Phone hacking: Cameron's 'regret' over hiring Coulson

David Cameron: "You live and you learn and believe you me, I have learnt."

David Cameron has told MPs that "with hindsight" he would not have hired ex-News of the World editor Andy Coulson.

In the closest he has come to an apology, the PM said: "Of course I regret, and I am extremely sorry, about the furore it has caused."

Mr Coulson quit the NoW over phone hacking, saying he knew nothing about it but took ultimate responsibility.

Amid stormy Commons scenes Labour leader Ed Miliband said hiring him was a "catastrophic error of judgement".

And the prime minister came under pressure from Labour MPs to confirm whether he had any conversations about News Corporation's now aborted bid to fully takeover BSkyB with executives from the company such as Rebekah Brooks, Rupert or James Murdoch.

He had returned early from a trip to Africa to make an emergency statement on the phone hacking crisis - the Commons is sitting for an extra day after the prime minister delayed MPs' summer recess so he could address the issue.

In other developments in the phone hacking saga:

  • Mr Cameron said the public inquiry will be widened to examine broadcasters and social media and named the panel
  • Speaker John Bercow launches an investigation into the foam pie incident at Rupert Murdoch's committee hearing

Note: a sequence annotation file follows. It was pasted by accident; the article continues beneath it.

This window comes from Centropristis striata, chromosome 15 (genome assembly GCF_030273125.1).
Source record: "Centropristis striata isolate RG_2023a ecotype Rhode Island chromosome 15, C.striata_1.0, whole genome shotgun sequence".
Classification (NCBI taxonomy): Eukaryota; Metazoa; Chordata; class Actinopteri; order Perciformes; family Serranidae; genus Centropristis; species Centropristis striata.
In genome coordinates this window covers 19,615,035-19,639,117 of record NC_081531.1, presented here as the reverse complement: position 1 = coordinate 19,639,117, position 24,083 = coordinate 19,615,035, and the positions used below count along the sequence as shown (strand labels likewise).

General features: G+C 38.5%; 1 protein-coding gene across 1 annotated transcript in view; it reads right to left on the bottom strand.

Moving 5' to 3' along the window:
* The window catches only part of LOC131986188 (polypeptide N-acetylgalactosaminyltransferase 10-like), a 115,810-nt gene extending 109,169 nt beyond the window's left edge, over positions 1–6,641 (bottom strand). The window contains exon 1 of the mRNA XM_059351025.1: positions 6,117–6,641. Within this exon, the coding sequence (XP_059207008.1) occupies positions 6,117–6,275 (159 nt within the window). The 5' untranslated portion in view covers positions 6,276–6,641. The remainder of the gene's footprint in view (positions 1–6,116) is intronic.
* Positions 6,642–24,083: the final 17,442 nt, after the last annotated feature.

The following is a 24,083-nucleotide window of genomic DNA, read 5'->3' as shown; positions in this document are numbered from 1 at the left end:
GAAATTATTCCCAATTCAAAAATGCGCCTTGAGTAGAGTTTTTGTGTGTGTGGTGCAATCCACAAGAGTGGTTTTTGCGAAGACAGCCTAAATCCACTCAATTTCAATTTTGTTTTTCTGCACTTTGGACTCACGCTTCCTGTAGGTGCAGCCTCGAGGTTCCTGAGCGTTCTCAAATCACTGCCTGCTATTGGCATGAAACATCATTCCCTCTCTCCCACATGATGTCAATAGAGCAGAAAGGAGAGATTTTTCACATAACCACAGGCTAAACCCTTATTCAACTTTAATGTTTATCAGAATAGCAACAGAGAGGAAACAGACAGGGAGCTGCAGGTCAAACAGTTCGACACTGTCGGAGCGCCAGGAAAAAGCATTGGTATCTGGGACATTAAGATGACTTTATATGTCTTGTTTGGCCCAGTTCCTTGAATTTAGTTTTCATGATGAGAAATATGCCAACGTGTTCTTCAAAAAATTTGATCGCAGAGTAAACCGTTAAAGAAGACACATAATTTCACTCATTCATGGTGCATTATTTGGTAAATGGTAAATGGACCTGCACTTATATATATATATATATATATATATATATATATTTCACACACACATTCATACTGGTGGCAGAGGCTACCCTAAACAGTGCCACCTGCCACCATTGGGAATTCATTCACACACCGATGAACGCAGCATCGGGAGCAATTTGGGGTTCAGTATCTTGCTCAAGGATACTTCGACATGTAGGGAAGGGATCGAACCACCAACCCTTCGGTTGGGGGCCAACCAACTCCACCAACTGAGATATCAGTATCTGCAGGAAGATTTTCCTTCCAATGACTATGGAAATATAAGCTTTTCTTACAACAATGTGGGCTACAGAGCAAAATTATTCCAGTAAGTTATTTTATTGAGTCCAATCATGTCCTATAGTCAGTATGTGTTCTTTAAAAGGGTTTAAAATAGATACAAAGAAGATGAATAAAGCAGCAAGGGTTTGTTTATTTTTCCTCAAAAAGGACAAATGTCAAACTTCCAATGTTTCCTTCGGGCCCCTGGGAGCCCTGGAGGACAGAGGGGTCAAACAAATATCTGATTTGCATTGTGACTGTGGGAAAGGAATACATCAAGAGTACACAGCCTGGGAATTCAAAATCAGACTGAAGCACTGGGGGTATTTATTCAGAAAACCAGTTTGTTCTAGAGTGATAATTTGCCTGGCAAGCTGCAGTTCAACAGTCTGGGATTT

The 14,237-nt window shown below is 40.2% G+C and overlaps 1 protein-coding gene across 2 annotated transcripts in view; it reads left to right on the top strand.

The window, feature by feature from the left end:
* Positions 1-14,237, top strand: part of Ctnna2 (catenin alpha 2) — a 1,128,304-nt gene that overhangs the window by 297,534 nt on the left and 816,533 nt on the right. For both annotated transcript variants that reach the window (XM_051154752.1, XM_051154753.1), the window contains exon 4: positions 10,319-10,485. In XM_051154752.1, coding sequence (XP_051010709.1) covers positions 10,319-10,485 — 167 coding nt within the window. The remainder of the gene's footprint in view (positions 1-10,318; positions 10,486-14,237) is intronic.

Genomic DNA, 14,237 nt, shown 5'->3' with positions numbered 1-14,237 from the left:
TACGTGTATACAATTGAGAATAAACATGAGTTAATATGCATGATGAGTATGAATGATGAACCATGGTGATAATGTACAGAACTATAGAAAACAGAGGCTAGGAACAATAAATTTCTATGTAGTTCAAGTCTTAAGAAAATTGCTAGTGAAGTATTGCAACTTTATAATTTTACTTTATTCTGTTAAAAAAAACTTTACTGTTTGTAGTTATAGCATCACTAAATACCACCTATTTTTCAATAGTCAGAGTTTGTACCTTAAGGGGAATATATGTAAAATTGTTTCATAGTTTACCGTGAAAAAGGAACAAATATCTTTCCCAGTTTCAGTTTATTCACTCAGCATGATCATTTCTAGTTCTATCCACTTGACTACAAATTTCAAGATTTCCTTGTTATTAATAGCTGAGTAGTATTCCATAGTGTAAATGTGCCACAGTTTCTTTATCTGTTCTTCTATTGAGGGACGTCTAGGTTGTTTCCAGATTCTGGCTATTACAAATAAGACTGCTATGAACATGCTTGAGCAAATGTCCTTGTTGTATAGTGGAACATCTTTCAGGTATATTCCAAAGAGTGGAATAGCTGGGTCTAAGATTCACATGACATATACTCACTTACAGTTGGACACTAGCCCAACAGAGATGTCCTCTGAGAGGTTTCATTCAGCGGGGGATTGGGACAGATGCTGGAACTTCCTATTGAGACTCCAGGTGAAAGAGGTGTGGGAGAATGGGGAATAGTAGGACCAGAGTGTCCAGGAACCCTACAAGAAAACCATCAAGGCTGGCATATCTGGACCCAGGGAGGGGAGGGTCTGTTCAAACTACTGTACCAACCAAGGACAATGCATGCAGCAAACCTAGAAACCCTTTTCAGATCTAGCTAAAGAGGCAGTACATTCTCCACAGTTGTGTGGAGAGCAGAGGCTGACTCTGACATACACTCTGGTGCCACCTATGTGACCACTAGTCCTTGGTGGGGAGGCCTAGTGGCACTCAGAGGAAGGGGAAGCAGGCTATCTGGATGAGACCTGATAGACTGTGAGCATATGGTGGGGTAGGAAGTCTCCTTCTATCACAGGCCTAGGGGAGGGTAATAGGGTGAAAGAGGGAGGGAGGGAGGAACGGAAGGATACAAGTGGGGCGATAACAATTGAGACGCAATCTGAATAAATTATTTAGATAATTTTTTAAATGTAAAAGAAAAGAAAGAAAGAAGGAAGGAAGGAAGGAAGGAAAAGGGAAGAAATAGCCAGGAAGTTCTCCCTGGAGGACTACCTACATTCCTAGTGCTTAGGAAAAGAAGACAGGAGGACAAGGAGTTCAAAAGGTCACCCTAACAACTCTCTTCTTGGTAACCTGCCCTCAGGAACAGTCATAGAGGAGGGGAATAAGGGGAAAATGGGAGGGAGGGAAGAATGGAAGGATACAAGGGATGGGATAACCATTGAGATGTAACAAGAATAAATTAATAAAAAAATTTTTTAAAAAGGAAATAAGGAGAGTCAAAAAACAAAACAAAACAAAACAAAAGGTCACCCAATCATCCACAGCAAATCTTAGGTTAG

• The Met Police drafts in 15 extra officers to work on its investigation - taking total force numbers to 60 - citing a "significant increase" in its workload
  • Downing St and Buckingham Palace deny claims by Labour MP Chris Bryant that royal officials raised concerns about Mr Coulson's appointment
  • The protester accused of throwing shaving foam at Mr Murdoch is charged with a public order offence.
  • News Corporation terminates arrangements to pay legal fees of private investigator Glenn Mulcaire "with immediate effect"
  • Labour MP Nick Raynsford says that, when Mr Coulson was at Downing St, the cabinet secretary was alerted to evidence of illegal phone hacking, covert surveillance and hostile media briefing against a senior government official - the cabinet secretary later denied it.
  • Downing St confirms that the prime minister received and responded to a letter from Labour MP Tom Watson last October, in which he raised concerns about Mr Coulson

In the Commons, Mr Cameron said that if Mr Coulson - Mr Cameron's former media spokesman - had lied about phone hacking at his time at the News of the World then he should face "severe" criminal charges.

'Protect himself'